WHY ARE BUS STOPS in particular a place where some homeless people prefer to sleep? Even if we’ve never been homeless ourselves, we can take a guess at what factors might be involved. Perhaps we’ve seen homeless people sleeping on benches in parks or subway stations, so we know that benches at bus stops—although designed for sitting—also afford homeless people a place to lie down. Surely another reason is the fact that bus stops are often equipped with a small rooftop and walls that offer some shelter from the rain, wind, and sun. If we are at all familiar with the dangers that come with sleeping on the street, then we might also guess that bus stops provide the relative safety of a well-trafficked and possibly well-lit public area.
But there is an additional factor that may be less obvious: bus stops afford a way to circumvent antiloitering laws that target the homeless. Cities often enact ordinances against sitting, lying down, sleeping, or simply spending too much time in public spaces. It can be argued that such laws are often designed specifically to force homeless people out of public areas. Thus the bus stop bench in particular not only offers a roofed and public place to lie down. It also offers plausible deniability: I was only waiting for the bus.
In this light, we see the shrewd political calculation of the vertical seat dividers, armrests, and handles that are so often added to bus stop benches. Such designs make it difficult or impossible to lie down across the bench. The design of such modified benches thus works together in conjunction with the antihomeless laws.
And yet it is possible to fail to notice all of this. This confluence of design and law can be so effective that everyday nonhomeless users of the bus stop may remain unaware of the location’s status as a material and legal site of ongoing political dispute. With the homeless people themselves effectively scattered or prosecuted, with the law itself unnoticed, and with the design unobtrusive, the person who uses the bus stop each day simply as a space to wait for the bus may even remain largely unaware of the local problem of homelessness altogether.
The argument of this pamphlet is that law and design come together to force homeless people out of public space and into further danger and disadvantage. This treatment of the homeless, or the “unhoused” as some prefer, is immoral, unjust, and unnecessary. I join with homeless advocates who have long pressed this view and hope to draw out these issues in new ways through the use of ideas from social theory and the philosophy of technology.
This argument consists of two interrelated parts. The first is the task of exposing the empirical reality of the designs and laws that maintain a hold on our cities. We will need to take a look at the design of an assortment of everyday public-space devices, including garbage cans, ledges, fences, and signage. The bench will continue to serve as our guiding example. To make the moral argument, this pamphlet will not delve into the intricacies of ethical theory but will instead unearth, highlight, and test our moral intuitions. By raising awareness of the often unnoticed designs of our shared public space, and by reflecting on the often hidden political agendas behind them, I hope to demonstrate just how immoral and unjust these designs and agendas are.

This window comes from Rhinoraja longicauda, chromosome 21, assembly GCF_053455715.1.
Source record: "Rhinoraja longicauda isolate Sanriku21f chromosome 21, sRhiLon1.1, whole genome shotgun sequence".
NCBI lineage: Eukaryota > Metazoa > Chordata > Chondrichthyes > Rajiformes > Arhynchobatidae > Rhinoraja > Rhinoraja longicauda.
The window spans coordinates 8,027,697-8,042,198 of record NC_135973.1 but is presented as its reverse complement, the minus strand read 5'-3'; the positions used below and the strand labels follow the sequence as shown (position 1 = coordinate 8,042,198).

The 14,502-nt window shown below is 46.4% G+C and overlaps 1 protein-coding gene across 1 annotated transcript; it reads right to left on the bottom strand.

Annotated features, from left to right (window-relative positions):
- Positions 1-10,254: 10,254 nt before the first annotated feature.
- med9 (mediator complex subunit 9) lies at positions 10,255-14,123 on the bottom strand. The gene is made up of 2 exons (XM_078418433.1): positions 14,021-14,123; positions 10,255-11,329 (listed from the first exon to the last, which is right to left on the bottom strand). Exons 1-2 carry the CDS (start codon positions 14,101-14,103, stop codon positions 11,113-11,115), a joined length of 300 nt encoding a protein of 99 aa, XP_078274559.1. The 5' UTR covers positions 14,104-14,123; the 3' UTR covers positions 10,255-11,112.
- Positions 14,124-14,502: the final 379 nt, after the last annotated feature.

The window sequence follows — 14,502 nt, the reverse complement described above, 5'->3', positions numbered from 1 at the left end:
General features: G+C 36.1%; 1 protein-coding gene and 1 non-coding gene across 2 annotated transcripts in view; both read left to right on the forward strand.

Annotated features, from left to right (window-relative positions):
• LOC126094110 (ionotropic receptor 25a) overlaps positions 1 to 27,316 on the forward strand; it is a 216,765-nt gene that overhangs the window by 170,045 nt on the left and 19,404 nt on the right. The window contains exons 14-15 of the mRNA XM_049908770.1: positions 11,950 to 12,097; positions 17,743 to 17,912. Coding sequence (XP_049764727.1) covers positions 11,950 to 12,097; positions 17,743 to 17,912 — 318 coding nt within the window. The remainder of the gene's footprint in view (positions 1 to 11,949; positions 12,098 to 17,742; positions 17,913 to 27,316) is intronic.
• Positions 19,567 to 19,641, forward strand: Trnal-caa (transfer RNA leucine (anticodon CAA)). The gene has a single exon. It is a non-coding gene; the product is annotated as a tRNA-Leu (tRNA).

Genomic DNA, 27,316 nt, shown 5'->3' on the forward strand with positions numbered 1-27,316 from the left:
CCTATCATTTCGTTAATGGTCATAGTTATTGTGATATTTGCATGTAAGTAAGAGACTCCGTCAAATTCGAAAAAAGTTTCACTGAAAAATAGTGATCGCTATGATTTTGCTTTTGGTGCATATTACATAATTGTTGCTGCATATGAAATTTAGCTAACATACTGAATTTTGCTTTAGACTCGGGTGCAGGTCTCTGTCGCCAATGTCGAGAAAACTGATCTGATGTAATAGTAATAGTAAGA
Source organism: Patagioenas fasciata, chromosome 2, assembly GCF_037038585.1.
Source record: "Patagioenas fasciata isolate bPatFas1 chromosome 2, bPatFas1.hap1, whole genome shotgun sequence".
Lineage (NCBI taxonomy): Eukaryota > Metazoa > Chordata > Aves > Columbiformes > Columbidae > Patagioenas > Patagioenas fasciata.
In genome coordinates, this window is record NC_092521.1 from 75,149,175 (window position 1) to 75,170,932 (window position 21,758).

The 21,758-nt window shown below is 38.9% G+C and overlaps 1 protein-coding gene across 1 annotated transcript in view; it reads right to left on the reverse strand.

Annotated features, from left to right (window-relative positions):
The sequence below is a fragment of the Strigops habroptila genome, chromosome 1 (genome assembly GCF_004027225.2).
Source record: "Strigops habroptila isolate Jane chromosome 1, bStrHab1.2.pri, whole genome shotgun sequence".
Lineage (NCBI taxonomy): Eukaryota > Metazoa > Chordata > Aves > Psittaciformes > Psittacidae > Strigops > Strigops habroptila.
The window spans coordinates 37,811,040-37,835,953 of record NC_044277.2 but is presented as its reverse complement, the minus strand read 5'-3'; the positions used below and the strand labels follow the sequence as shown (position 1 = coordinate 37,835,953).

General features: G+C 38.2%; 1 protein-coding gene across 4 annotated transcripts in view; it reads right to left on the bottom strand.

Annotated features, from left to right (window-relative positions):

This argument also involves the second task of considering the nature of technology itself. The philosopher Donna Haraway urges us to recognize technology’s “noninnocence.” Extending this line of thinking, we must develop a conception of technology’s “guilt.” We must think about what it could mean for a material “thing” to fall under political critique and even be criticized as callous. On one hand, of course, a device like a park or subway bench is simply an inert object, certainly not something with a mind or intentions, and thus obviously not among the category of things we would normally call “guilty” for any reason, let alone callous or cruel. But on the other hand, we must develop a way to understand objects like the bench as capable of participating in large-scale collective ends. It is crucial that we understand them to be things open to certain uses, closed to others, and amenable to concrete alteration by different social forces advancing different political objectives. Thus whatever form of callousness it is possible to attribute to technology, it will be a kind that is shared by a social collective. This accountability will be a distributed one, spread out across an assemblage of people and objects, all with real and specific consequences for people’s lives. In what follows, I draw on insights from the philosophy and sociology of technology to develop an original account of the ways in which technologies are open to multiple meanings and uses and at the same time tailorable to specific agendas. There is a growing interest in what is sometimes called hostile architecture, and this elaboration of technological accountability in general, and this critique of antihomeless design in particular, adds to this line of thinking.
Applying these ideas to the topic of antihomeless design will again be a task of intuition management. An understanding of technological guilt will require challenging deep-seated cultural conceptions of technology as always either (or somehow both at the same time) inherently morally neutral or inherently part of forward thinking solutions. With this attempt to raise awareness of antihomeless law and design, combined with this exploration of the agency and even potential guilt of technology, we can put a spotlight on the callousness and injustice built into our everyday world.